The heat wave

To fight global warming, we must pay attention to what science says
The heat wave

Political maneuvering and science are at odds in the debate about global warming, with extreme positions that blame polluting gases for recent weather events or exempt them from all responsibility. The reality, apparently, is somewhere in the middle.

Extreme weather phenomena, such as severe draughts and heat waves, have natural origins. But the impact of the environmental pollution produced by human activity elevates these phenomena to extraordinary conditions that break new temperature records.

That is the conclusion of the annual “State of the Climate” report published jointly by the National Oceanic and Atmospheric Administration (NOAA) and the United Kingdom’s Met Office. These are two scientific agencies that cannot be accused of environmental extremism, a label used by conservative groups that reject the idea of a relationship between polluting gas emissions and global warming.

Scientists documented the fact that greenhouse gas concentrations continued increasing last year and that the global average atmospheric concentration for carbon dioxide exceeded 390 parts per million for the first time, an increase of 2.1 ppm compared with 2010.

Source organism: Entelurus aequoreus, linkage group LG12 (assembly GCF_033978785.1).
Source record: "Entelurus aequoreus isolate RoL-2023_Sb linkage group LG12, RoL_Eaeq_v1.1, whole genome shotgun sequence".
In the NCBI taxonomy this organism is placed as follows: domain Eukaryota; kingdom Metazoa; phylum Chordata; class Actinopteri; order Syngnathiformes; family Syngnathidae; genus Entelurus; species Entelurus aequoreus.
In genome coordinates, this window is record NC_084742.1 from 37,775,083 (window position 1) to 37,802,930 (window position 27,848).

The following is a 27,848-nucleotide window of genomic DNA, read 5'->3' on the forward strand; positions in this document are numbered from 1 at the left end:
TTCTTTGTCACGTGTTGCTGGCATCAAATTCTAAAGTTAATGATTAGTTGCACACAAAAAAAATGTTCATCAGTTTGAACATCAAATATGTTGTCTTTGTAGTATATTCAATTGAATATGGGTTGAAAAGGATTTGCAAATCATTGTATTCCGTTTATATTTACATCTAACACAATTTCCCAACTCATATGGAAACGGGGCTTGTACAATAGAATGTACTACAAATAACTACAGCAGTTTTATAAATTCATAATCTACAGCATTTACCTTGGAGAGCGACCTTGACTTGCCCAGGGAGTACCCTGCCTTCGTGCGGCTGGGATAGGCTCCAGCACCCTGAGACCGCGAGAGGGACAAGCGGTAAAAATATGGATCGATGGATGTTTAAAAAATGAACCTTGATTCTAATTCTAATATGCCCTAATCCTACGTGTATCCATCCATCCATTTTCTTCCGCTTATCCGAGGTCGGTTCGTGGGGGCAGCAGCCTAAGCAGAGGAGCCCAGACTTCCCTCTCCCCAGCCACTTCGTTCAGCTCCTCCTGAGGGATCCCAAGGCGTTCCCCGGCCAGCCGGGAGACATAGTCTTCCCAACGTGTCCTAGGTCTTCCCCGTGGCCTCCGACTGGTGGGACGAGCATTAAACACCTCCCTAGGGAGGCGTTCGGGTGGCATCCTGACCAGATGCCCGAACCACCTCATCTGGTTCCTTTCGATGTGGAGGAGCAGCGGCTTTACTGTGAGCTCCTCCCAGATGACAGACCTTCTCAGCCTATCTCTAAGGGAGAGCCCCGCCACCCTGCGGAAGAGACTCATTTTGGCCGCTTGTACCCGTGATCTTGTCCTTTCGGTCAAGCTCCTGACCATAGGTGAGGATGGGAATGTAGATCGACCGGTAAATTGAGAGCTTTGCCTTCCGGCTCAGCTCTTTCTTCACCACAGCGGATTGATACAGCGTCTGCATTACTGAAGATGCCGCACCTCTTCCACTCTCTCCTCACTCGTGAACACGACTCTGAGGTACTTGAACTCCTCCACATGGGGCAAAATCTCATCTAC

Also, scientists say that perhaps 90% of a heat wave is natural, but the additional 10% that increases the temperature to record numbers is influenced by polluting emissions.

For example, NOAA’s statistics show that the highest temperatures in the U.S.-since records have been kept-occurred in the past 12 months, and that the first six months of 2012 were the hottest such period on record, with more than 170 high-temperature records matched or broken.

This information should bring opposing political positions about global warming closer to each other-including those who from an environmental position want to impose strict emissions-control measures and those who refuse them, mainly because of the negative economic impact those controls have on the private sector.

In reality, doing nothing also has a high cost: losses and damages connected to extreme meteorological phenomena.

It will be hard for this change to happen given the polarized environment in Congress, where for ideological reasons-such as opposing regulation-scientific facts are rejected. Unfortunately, on this issue as on several others, the strategy to tackle the problem is in the hands of voters rather than up to scientists or politicians.